CLINTON—Oak Ridge is seeking up to $50,000 in damages from two residents accused of cutting down about 30 trees on a city greenbelt near Westlook Circle in September 2009.
The city filed the lawsuit against Oak Ridge residents Chris Dollman and Jeff Crawford in Anderson County Circuit Court on Friday, Aug. 17.
The complaint alleged that Crawford, who lives on West Outer Drive, helped cut down the trees near Dollman’s home at 112 Westlook Circle, which adjoins the city greenbelt.
Dollman admitted in September 2009 that he cut down the trees, but he denied that they were on the city greenbelt, the lawsuit said.
“It was defendant Dollman’s position that the trees cut were on property owned by him,” the lawsuit said.
However, it alleged that Dollman and Crawford located property lines without any help from a surveyor.
The city said property lines established by a licensed surveyor that it hired showed that “numerous trees of various size were cut on city greenbelt.”
After unsuccessful attempts to resolve the issue, the city pursued the matter in city court. Dollman and Crawford were found guilty of unlawful cutting of trees on a city greenbelt after an April 2011 trial, and they were fined $50 and costs, the lawsuit said.
But the city’s reimbursement requests for property destruction have not been resolved, the complaint said.
It alleged that Dollman and Crawford are guilty of negligence in the cutting and destruction of city property, and it alleged they “breached a duty of care” by not having a survey conducted and by not notifying the city that they were going to remove trees from land adjoining the greenbelt.
The lawsuit said Dollman and Crawford are liable for an amount double the current market value of the trees, estimated at about $25,000.
Kay Williamson says
well if they cut down 30 trees and they are worth 25,000 dollars, then lets thin out the green belt and sell off some of these trees for some more revenue and pay toreplant and the greenbelt needs some cleaning out and why not plant new trees,,,,,,,,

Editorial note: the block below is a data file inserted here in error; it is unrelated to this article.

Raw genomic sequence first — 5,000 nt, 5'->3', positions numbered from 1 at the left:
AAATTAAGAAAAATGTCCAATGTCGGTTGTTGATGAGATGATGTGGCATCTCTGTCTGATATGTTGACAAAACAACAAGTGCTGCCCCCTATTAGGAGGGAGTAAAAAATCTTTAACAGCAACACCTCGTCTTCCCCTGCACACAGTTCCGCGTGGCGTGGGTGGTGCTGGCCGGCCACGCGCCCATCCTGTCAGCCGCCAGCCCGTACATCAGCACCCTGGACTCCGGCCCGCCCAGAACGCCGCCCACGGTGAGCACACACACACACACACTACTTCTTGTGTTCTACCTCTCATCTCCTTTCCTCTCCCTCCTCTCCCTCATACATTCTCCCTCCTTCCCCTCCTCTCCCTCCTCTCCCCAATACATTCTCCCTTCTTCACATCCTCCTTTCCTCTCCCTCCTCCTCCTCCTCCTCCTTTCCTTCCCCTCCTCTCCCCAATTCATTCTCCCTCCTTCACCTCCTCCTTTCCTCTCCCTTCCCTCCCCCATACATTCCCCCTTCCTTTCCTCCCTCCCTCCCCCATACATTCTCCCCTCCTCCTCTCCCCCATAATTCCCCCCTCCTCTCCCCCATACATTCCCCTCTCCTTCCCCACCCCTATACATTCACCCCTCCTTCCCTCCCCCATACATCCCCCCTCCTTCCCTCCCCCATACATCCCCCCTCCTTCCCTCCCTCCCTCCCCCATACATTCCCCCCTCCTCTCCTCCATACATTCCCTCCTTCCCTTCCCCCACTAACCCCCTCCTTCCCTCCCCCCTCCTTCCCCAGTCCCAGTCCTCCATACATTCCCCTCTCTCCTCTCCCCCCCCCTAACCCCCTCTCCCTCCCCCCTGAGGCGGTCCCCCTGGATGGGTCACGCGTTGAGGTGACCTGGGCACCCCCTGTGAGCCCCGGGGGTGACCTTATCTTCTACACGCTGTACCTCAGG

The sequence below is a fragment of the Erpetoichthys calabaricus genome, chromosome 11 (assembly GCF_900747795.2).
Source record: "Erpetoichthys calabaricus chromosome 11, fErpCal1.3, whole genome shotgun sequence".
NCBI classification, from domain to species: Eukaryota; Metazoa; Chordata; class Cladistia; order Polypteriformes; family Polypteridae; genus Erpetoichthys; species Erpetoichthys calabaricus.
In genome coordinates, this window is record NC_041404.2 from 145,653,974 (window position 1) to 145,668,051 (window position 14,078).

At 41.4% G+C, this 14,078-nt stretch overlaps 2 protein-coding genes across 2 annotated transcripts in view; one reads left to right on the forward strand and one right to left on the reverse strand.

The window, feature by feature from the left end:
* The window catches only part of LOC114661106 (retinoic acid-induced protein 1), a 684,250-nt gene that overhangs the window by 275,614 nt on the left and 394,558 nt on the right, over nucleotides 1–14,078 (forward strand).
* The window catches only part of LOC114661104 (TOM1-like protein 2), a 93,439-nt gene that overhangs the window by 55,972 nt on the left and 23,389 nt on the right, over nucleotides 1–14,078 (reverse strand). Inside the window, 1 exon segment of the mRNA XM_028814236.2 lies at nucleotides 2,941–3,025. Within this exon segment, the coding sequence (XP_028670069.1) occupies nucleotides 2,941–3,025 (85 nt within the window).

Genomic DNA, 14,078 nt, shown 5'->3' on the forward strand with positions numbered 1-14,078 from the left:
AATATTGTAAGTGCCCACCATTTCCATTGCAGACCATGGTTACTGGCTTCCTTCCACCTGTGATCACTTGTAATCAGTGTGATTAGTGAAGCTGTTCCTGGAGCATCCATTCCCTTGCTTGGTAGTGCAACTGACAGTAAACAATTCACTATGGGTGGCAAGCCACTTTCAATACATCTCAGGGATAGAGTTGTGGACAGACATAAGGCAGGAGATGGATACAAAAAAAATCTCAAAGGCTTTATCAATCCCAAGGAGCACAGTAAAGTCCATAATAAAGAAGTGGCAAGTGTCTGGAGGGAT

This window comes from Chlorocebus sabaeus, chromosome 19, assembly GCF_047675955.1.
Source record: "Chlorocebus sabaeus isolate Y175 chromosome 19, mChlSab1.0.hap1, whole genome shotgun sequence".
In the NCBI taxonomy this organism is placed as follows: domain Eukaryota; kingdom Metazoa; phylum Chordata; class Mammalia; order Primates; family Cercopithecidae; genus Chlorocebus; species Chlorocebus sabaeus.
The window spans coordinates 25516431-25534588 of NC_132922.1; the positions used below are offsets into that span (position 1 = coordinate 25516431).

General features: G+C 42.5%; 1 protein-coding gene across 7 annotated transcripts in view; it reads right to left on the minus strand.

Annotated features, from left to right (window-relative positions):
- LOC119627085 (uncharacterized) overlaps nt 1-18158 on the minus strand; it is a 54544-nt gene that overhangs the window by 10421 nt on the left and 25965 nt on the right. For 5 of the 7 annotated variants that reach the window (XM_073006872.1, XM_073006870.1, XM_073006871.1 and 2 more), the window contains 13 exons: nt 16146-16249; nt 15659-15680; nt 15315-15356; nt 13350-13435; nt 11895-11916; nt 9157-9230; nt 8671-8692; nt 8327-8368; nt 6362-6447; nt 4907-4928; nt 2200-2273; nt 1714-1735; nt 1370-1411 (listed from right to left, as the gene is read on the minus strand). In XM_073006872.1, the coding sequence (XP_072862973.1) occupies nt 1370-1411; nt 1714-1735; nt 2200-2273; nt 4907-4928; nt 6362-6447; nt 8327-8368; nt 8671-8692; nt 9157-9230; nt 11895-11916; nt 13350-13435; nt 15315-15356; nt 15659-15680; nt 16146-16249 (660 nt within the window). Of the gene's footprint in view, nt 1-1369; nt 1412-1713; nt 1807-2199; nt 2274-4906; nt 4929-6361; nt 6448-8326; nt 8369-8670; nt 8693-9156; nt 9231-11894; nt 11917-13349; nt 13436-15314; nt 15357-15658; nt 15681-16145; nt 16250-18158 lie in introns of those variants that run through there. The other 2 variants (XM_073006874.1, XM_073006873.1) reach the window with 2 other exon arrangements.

Johnny Appleseed says
Is the COR operating a “tree patrol” of some sort? If not, how did the cutting of trees on Westlook Circle, which is located at the far northern boundary of the developed portion of Oak Ridge, come to the attention of the COR? Inquiring minds want to know. I suppose I’ve been destroying public property for some years by cutting grass on the city property that adjoins my lot. The COR hasn’t taken note of it, perhaps because no “neighbor” has called to complain.
The COR paid for a “professional survey” and the initial return on that investment was $50. Nice. Time to move on to important matters. This story has been picked up by the syndicated media. A government entity versus private citizens rarely plays out as a PR win for the government.
OR Resident says
In response to Appleseed – The reason the City got involved is due to numerous complaints from surrounding neighbors. Not only did Dollman cut trees on the greenbelt, but he also cut them on another resident’s property. They were very upset about it but did not want to hassle with pursuing legal action. Other neighbors called to complain because it was obvious that trees on the greenbelt were cut. Crawford, who actually did all the work with the “guidance” of Dollman, absolutely butchered the area, and neither he or Dollman made any attempt to clean up. It was, and is, hideous.
Johnny Appleseed says
Thanks for the info. That explains how the city became aware of a problem that is largely a dispute between property owners.
Though I have sympathy for the concerns and frustration of the neighbors and none for Crawford and Dollman, I am not in agreement with the COR’s heavy involvement in this dispute. The COR got its legal judgment and $50. Now I’d like to know who in city government is pursuing this course of action; they are ramping up to spend a considerable amount of taxpayer dollars in an attempt to extract grossly inflated damages. The COR can’t (or won’t) seek financial judgments against derelict absentee landlords who are responsible for real blight in the city but they see fit to claim inflated damages for trees that were largely out of sight.
What is the plan for the $50k, provided the COR wins its lawsuit and can manage to collect some portion of the judgment over the next 10-20 years? Is it going to replant the trees? Pay someone to saw the cut trees into firewood?
Susie Williams Taylor says
Why not utilize the “services” of these mean with clean-up work within the City. Community Service. Starting with the mess they left?! Seems it would be a worthwhile “fine”, at least to begin with~~~
Susie Williams Taylor says
Should have read “men”,…not “mean”. Apologies for dancing fingers!